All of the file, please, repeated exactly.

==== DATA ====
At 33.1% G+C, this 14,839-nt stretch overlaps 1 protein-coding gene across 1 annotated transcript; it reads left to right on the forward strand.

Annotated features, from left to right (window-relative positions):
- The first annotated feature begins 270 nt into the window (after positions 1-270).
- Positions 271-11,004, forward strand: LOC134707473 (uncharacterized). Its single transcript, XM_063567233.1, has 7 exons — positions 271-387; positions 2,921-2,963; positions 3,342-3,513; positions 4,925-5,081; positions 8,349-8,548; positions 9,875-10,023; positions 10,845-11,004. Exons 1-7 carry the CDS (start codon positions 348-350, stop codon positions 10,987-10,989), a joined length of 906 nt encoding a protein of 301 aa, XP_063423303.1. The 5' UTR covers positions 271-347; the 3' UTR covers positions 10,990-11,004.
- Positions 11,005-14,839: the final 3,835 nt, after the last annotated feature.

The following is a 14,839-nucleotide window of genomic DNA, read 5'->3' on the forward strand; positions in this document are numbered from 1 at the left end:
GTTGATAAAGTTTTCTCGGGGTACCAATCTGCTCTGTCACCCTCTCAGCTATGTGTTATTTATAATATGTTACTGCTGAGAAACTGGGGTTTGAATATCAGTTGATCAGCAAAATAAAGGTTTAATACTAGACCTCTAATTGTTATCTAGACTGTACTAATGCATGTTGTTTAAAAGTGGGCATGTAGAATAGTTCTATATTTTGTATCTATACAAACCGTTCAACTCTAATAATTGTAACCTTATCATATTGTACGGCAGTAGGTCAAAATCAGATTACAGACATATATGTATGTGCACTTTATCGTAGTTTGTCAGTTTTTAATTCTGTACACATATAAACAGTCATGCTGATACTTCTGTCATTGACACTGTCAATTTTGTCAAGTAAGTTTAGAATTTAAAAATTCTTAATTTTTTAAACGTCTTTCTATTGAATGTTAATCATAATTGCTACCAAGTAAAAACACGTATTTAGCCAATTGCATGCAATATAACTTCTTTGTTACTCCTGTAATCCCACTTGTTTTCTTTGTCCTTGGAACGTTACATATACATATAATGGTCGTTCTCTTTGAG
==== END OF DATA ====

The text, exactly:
At 33.1% G+C, this 14,839-nt stretch overlaps 1 protein-coding gene across 1 annotated transcript; it reads left to right on the forward strand.

Annotated features, from left to right (window-relative positions):
- The first annotated feature begins 270 nt into the window (after positions 1-270).
- Positions 271-11,004, forward strand: LOC134707473 (uncharacterized). Its single transcript, XM_063567233.1, has 7 exons — positions 271-387; positions 2,921-2,963; positions 3,342-3,513; positions 4,925-5,081; positions 8,349-8,548; positions 9,875-10,023; positions 10,845-11,004. Exons 1-7 carry the CDS (start codon positions 348-350, stop codon positions 10,987-10,989), a joined length of 906 nt encoding a protein of 301 aa, XP_063423303.1. The 5' UTR covers positions 271-347; the 3' UTR covers positions 10,990-11,004.
- Positions 11,005-14,839: the final 3,835 nt, after the last annotated feature.

The following is a 14,839-nucleotide window of genomic DNA, read 5'->3' on the forward strand; positions in this document are numbered from 1 at the left end:
GTTGATAAAGTTTTCTCGGGGTACCAATCTGCTCTGTCACCCTCTCAGCTATGTGTTATTTATAATATGTTACTGCTGAGAAACTGGGGTTTGAATATCAGTTGATCAGCAAAATAAAGGTTTAATACTAGACCTCTAATTGTTATCTAGACTGTACTAATGCATGTTGTTTAAAAGTGGGCATGTAGAATAGTTCTATATTTTGTATCTATACAAACCGTTCAACTCTAATAATTGTAACCTTATCATATTGTACGGCAGTAGGTCAAAATCAGATTACAGACATATATGTATGTGCACTTTATCGTAGTTTGTCAGTTTTTAATTCTGTACACATATAAACAGTCATGCTGATACTTCTGTCATTGACACTGTCAATTTTGTCAAGTAAGTTTAGAATTTAAAAATTCTTAATTTTTTAAACGTCTTTCTATTGAATGTTAATCATAATTGCTACCAAGTAAAAACACGTATTTAGCCAATTGCATGCAATATAACTTCTTTGTTACTCCTGTAATCCCACTTGTTTTCTTTGTCCTTGGAACGTTACATATACATATAATGGTCGTTCTCTTTGAG